Silk road for information from imagery

Aug 2008 | Comments Off on Silk road for information from imagery

The XXI ISPRS Congress, 3-11 July 2008 Beijing, China
The opening ceremony of XXI ISPRS (Society for Photogrammetry and Remote Sensing) Congress was chaired by Prof Yang Kai, President of Chinese Society of Geodesy, Photogrammetry and Cartography. Mr Lu Xinse, Vice Minister of Land Resources of China, Director General of State Bureau of Surveying and Mapping of China and Chairman of National Steering Committee for XXI ISPRS Congress, and Prof Ian Dowman, President of ISPRS, delivered opening addresses. The Brock Gold Award Medal was presented to Prof Armin Gruen; the Otto von Gruber Award to Dr Matthias Butenuth; the UV Heleva Award to Martin Raubal, Stephan Winter, Sven Tessmann and Christian Gaisbauer, and the inaugural Wang Zhizhuo Award to Prof Christopher Gold.

The congress was attended by more than 2700 individuals registered with more than 1500 international registrations from 76 countries. More than 2600 technical presentations were made during the congress. During the congress, over 100 international technology providers and local mapping agencies from 25 countries have show cased their latest products, solutions and applications to geospatial community.

Beijing Declaration (Ratified on 9 July 2008)

We, members of The International Society for Photogrammetry and Remote Sensing (ISPRS) and participants of the XXIst ISPRS Congress in Beijing, recognize the importance of imagery to measure and monitor the natural and man-made features on planet Earth and to explore other planets of the solar system, especially after witnessing the important role of photogrammetry, remote sensing and spatial information systems in the rescue operation and damage assessment of the recent devastating natural disasters.

We note scientific developments reported during the technical sessions of the Congress and the great progress made in the use of imagery from many different platforms, with numerous sensors, for a wide variety of applications. We particularly note:

1. Wide applications of Earth observation technologies and tools to the fields of socio-economic sustainable development, natural disaster prediction, mitigation and response, maintenance of biodiversity, cultural heritage conservation, global and environmental climate change monitoring, energy exploration and management, land use and land cover inventory, food security, sustainable use of water resources, and human habitat, environment and health.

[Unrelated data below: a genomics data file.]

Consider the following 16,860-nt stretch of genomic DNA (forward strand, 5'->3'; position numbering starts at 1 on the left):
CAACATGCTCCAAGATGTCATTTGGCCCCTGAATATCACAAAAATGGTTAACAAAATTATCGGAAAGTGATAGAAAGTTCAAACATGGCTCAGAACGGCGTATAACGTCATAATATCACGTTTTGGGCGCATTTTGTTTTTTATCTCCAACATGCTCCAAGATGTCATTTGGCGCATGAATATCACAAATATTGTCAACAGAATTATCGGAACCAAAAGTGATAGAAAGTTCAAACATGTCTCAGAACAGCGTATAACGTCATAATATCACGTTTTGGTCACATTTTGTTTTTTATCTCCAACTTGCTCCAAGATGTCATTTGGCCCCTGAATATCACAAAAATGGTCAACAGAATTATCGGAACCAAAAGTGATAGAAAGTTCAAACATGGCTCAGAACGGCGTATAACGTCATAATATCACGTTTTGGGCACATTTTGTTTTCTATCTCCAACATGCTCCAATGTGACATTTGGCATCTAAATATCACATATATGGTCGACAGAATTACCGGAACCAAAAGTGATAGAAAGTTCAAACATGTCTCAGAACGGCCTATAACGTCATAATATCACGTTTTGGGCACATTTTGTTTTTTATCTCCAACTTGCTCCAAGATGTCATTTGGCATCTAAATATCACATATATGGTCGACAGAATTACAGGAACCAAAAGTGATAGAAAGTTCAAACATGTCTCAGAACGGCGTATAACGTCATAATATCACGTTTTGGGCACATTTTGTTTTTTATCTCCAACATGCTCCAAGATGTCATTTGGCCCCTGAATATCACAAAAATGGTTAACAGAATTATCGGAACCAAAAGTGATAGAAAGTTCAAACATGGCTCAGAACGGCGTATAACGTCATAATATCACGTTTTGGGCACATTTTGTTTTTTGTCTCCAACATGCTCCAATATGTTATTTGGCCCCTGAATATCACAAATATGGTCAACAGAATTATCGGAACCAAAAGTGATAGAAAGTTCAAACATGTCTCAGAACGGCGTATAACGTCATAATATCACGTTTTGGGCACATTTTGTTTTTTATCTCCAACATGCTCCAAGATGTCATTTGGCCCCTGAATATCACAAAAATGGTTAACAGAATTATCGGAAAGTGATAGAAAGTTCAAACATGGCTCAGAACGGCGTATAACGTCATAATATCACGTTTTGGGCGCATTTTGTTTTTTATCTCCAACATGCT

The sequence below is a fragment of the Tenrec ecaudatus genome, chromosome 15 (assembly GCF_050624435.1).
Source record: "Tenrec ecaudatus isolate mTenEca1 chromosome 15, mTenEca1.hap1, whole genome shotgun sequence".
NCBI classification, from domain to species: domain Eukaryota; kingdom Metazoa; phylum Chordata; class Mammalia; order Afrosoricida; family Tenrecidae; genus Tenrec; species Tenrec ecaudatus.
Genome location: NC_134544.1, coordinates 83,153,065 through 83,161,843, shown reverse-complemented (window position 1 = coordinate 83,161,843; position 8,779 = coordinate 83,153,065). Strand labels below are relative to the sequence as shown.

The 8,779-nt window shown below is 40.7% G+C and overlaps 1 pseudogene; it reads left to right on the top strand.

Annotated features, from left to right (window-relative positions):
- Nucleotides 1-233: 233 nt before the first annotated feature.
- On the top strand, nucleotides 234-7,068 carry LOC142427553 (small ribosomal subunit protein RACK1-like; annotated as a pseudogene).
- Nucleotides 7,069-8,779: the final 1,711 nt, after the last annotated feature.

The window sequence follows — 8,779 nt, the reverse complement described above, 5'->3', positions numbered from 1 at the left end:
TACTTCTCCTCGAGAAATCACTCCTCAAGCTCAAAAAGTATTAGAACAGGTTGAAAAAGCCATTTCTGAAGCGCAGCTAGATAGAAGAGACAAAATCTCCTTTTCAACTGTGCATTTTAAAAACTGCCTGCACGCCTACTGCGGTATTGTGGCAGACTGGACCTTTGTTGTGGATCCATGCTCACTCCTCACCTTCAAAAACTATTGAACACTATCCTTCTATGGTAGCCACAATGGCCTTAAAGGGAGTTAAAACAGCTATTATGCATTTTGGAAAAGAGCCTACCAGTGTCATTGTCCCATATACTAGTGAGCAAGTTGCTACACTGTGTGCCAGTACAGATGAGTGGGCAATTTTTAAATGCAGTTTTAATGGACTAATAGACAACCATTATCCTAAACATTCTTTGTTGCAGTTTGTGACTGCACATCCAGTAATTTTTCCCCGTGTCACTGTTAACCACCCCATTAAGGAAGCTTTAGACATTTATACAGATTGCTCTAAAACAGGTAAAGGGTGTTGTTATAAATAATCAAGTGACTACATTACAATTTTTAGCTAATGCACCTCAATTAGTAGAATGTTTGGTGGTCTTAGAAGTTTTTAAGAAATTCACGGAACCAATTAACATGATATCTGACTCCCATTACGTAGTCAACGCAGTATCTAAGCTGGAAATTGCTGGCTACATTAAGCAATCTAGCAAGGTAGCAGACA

2. Significant technological achievement in the acquisition, processing, interpretation and analysis of aerial and satellite imagery, advances of airborne and terrestrial lidar, development of imaging radar technology, increased maturity of small satellites and of geo-sensor networks, validation, calibration and certification of digital cameras and other types of sensors, automated information extraction from all forms of imagery, distributed data processing for information services, and multidimensional data modeling.

3. Great progress in developing new forms of cooperation and knowledge sharing, including the Group on Earth Observation (GEO) and its program to establish a Global Earth Observation System of Systems (GEOSS), and the International Council for Science (ICSU) Geo-unions and its activities in Africa, and the Joint Board of Geospatial Information Societies.


Recalling that the 2002 World Summit for Sustainable Development (WSSD) stressed the importance of Earth observation for advancing sustainable development, we strongly believe that photogrammetry, remote sensing and spatial information sciences are essential to ensure sustainable development in the 21st century.

We further recognize that nongovernmental organizations, especially ISPRS, have the responsibility to promote the peaceful use of space, airborne and terrestrial technology and the realization of the full potential of imagery for the benefit of society and for the maintenance of sustainable growth in all nations.

We reaffirm our commitment to implement the vision for the 21st century of ISPRS, which aims to realize the full potential of information from imagery by encouraging and facilitating research and development, advancing knowledge by scientific networking, promoting international cooperation, pursuing interdisciplinary integration, facilitating education and training, enhancing and exploring new applications, developing public recognition of photogrammetry, remote sensing and the spatial information sciences. We therefore call on international communities to support the Cape Town declaration of GEO and:

1. to commit adequate investment and active engagement in scientific research and development, education and training, and capacity and infrastructure building;

2. to promote the sharing of imaging and ranging technology and data for scientific research and peaceful applications; and

3. to encourage constructive dialogue and close cooperation and collaboration between scientists, governments, public and private sectors, non-governmental organizations, and international organizations and institutions.

We further call for a contribution from everyone to establish and operate a new silk road for information from imagery, leading to a peoplecentered and sustainable developmentoriented information society.

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